In 2014, Dewayne Johnson was diagnosed with non-Hodgkin’s lymphoma. The California school groundskeeper, after prolonged use of Roundup Pro and Ranger Pro glyphosate-based herbicides, filed a complaint and headed to a jury trial against the Monsanto company, the manufacturer of these products. This trial would highlight questions about just how safe these chemicals are that we are treating our farmlands, gardens, and lawns with, and who exactly gets to to define what is “safe” or not.
By August 2018, the jury presents a verdict in favor of Johnson over Monsanto. He is awarded $250 million in punitive damages (since significantly downgraded), but the implications of this trial results mean more than just money. Since the 1990s, glyphosate exposure has increased up to 500% in some areas, with agriculture workers and groundskeepers just like Dewayne Johnson at the highest risk of exposure. Homeowners and casual gardeners are also exposed to moderate levels of glyphosate while individuals consuming non-organic, commercially grown food are art the lowest risk of exposure.
Glyphosate is a powerful herbicide; the chemical prevents plants from growing by blocking an enzyme pathway that prevents plants from making proteins that are needed for growth, but unfortunately can’t tell the difference between good and bad organic material. The solution comes from genetically modified crops like the Roundup Ready seeds that are resistant to the effects of glyphosate. As a result, 94% of our cotton and soybeans, and 92% of our corn is genetically engineered to be herbicide-tolerant, or “Roundup-Ready”.
In July 2017, California adds glyphosate to Prop 65 as a chemical “known to cause cancer,” citing a report from the International Agency for Research on Cancer, or IARC. While at this point the the Johnson v Monsanto case was still ongoing, Monsanto and other agriculture groups sued California over its plans to add cancer warning to products containing glyphosate content. The working group evaluations from the IARC classified glyphosate as “probably carcinogenic to humans” – but not every agency study found similar evidence and many of them in fact, showed contrary results.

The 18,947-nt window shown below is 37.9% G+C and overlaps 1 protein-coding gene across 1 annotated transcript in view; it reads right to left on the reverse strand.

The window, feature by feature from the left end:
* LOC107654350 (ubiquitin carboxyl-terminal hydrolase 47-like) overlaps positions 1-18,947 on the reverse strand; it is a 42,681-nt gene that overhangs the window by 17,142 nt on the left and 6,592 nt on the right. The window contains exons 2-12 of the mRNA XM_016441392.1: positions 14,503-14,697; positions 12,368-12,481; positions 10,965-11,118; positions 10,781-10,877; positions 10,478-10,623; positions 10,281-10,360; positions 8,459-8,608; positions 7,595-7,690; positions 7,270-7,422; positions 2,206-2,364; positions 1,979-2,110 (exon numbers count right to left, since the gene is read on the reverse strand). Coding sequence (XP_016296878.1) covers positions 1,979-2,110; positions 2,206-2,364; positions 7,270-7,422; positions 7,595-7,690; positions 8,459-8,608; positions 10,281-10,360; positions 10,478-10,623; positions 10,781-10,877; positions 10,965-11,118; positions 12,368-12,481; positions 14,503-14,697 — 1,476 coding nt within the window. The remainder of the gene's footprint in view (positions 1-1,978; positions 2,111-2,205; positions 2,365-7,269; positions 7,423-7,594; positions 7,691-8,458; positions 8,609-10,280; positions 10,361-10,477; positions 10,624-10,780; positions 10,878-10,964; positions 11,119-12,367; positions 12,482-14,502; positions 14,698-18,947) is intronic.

According to both the EPA and NIH, no apparent association between glyphosate and any solid tumors has been identified, meaning that glyphosate is officially classified in the United States as “not likely to be carcinogenic to humans.”
Awaiting results from the National Toxicology Program, or NTP, first phase results show however that glyphosate formulations (the herbicides) resulted in 25-50x more cell death than glyphosate alone. While final study results will be released by mid-2019, these preliminary studies seem to suggest that it could be the effects of glyphosate formulations themselves that show this cell impact, rather than the glyphosate itself.
Whether glyphosate is actually “safe” or not, it’s already the world’s most popular weedkiller. More research is required to really understand its impacts on human health but until then it will likely remain an essential agricultural tool. Take a look at this infographic for more detail on the Johnson vs Monsanto case, how far we go to ensure our crops survive, and why further impartial research is needed to reach working conclusions.